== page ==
Clearing the confusion over herpes types 1 and 2

Dear Alice,

You say that others quite possibly might have antibodies built up from childhood exposure to Herpes Simplex 1. Is that true regardless of where you have the virus (genitals, face)? I had it on my face often as a kid, and now genitally... Am I less likely to give it to someone, genitally, who has had it on their face at one time or other, because of a build up of antibodies?

Scared and depressed in Oregon

Dear Scared and depressed in Oregon,

To begin and to shed light on the distinction between strains a bit further: herpes simplex virus 1 (HSV-1) is more likely to appear on the face, whereas herpes simplex virus 2 (HSV-2) is more likely to appear on the genitals. That being said, either virus can cause outbreaks anywhere on the body. When people are exposed to or infected by a particular virus, their body’s immune systems respond by developing antibodies to fight it off. Antibodies to herpes form regardless of where the symptoms occur on the body (i.e., lips, mouth, or genitals), which is often where the virus first enters the body. Unfortunately though, a build-up of antibodies on your part, doesn’t necessarily prevent or reduce the likelihood of transmission to another person who doesn’t have the same strain of herpes. But, as the virus stays in the body for the long-term despite intermittent outbreaks, there are some strategies you can employ on your own and with your partner(s) to reduce their risk.

First, have you been officially diagnosed? It can be difficult to determine whether or not you or a partner have herpes because many people are often asymptomatic or they have mild signs that go unnoticed. The signs and symptoms associated with each strain of the herpes virus can vary. The only way to know is to get a confirmatory blood test to determine the specific strain. Unfortunately, at this time, this type of test is not routine. If you’ve previously received a herpes diagnosis by way of a health care provider’s visual exam you may fall into one of the scenarios in which the Centers for Disease Control and Prevention (CDC) recommends screening via bloodwork (i.e., being a patient with a positive diagnosis, but with no laboratory confirmation). Per the CDC’s recommended screening scenarios, your partner(s) would likely be candidates for the blood test as well.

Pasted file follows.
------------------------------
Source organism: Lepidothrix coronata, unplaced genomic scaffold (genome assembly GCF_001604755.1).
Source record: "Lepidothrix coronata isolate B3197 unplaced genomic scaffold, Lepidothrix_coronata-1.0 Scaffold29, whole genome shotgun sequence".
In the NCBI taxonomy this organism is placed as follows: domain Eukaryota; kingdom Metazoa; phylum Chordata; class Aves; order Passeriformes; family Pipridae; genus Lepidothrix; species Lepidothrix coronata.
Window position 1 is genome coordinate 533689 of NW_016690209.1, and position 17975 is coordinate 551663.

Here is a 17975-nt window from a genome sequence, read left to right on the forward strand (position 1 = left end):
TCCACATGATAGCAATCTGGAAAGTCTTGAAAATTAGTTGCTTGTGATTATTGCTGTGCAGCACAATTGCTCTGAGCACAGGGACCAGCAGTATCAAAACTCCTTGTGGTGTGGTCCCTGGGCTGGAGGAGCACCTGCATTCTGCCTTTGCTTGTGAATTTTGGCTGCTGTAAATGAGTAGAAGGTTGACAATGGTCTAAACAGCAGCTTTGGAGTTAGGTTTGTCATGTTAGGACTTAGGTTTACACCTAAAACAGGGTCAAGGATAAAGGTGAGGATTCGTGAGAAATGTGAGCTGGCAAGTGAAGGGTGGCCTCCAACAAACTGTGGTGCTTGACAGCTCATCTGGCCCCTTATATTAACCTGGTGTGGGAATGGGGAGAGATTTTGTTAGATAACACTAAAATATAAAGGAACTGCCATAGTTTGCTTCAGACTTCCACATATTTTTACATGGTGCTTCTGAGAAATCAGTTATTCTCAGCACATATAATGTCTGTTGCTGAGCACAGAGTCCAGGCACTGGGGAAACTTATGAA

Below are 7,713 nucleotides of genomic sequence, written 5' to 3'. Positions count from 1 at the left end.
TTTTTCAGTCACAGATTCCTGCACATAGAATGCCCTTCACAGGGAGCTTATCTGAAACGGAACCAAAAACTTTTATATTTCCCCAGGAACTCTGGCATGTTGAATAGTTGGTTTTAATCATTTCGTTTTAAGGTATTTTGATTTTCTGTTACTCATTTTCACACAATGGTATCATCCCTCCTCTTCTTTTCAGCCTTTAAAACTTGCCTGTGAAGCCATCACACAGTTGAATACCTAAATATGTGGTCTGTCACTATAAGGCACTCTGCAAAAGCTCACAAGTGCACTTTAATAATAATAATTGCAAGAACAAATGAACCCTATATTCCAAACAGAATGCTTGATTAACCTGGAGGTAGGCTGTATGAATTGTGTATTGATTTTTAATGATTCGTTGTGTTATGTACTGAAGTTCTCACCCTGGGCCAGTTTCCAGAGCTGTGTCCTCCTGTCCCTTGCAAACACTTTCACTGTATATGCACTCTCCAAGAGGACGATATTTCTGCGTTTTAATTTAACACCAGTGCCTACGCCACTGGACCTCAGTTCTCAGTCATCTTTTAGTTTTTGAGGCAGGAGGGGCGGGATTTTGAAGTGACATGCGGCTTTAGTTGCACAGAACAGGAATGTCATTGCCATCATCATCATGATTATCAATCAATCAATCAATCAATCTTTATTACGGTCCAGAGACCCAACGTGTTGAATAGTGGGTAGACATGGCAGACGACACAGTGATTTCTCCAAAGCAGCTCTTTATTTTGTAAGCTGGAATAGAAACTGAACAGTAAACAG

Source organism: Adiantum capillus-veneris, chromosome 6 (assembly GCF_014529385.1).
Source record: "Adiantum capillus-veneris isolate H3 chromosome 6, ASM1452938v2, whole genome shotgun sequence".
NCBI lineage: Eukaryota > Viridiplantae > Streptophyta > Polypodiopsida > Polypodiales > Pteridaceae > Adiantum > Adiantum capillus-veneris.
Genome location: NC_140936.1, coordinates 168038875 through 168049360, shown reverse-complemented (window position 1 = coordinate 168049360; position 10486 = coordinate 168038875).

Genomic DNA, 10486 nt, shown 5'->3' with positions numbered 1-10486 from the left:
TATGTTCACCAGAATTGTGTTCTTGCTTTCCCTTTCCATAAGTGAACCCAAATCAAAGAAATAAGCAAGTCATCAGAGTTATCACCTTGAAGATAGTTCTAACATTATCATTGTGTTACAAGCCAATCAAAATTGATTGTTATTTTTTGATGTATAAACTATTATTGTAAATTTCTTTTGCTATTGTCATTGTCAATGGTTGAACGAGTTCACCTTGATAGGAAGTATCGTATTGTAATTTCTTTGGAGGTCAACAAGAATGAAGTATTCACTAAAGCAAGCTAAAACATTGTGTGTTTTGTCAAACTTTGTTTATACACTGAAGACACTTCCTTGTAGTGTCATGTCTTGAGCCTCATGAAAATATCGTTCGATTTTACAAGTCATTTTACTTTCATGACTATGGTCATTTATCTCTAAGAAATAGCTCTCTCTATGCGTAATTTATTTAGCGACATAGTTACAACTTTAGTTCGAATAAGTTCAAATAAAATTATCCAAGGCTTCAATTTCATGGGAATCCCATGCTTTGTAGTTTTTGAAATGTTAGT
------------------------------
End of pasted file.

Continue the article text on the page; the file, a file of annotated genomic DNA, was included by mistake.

To address your second question regarding the likelihood of transmitting the virus genitally to a partner: if you know for sure that you only have HSV-1 — and both you and your partner already have it, then transmitting that strain is less of a concern. The symptoms may be non-existent or intermittent, but both people still have the virus. However, if you have both HSV-1 and HSV-2, and your partner only has one type of herpes, then you could transmit the other strain to them. Skin-to-skin contact is the primary way to transmit either of the viral strains, whether sores are visible or not. The good news is that the virus won’t survive long on surfaces and can’t be passed through sharing objects as both strains quickly die outside the body.

The primary concern associated with herpes is the active outbreaks, when there are noticeable symptoms causing irritation or discomfort; during this time, there may be a higher likelihood of passing on the virus to others (though because of viral shedding that occurs even when symptoms aren’t present, it could be passed on at other times as well). For more detailed information about herpes, check out some of the Q&As in the Herpes section of the Go Ask Alice! archive.

Though what you’ve been dealing with may be caused by herpes, it’s good to know that you don’t have to stop being sexual; here are some tips for minimizing the risk of herpes transmission:

  • Regularly use barriers methods of contraception, such as condoms (internal and external) and dams, which minimize skin-to-skin contact.
  • Take care of yourself when you have an outbreak of either strain: practice proper hygiene, get enough sleep, and eat nutritious foods.
  • Focus on non-sexual fun with your partner(s) while you wait for sores to heal completely.
  • Foster healthy communication and keep your partner(s) informed of your herpes status.

Scared and depressed in Oregon, know that you aren’t alone in how you feel about having herpes (as your signature suggests). Many people are worried about the impact a positive diagnosis may have on current or future relationships or they believe that their time and opportunities for sexual expression are over. Fortunately, that doesn’t have to be true! Herpes is pretty common and the condition can be managed. After time and perhaps treatment with suppressive medication, the symptoms of each outbreak typically becomes less intense and outbreaks all together become less frequent. Being kind to yourself and having good communication with your partner(s) can make having herpes simply just a part of a larger, happy life. Some may also find it helpful to talk to a health care provider or counselor to work through some of the feelings that a positive diagnosis may bring up. Knowing about the virus and how to manage it can be helpful in learning to live and love with herpes. For additional support or to get more information, you can also check out the American Sexual Health Association website.

Last updated Oct 21, 2016
Originally published Jun 25, 2004

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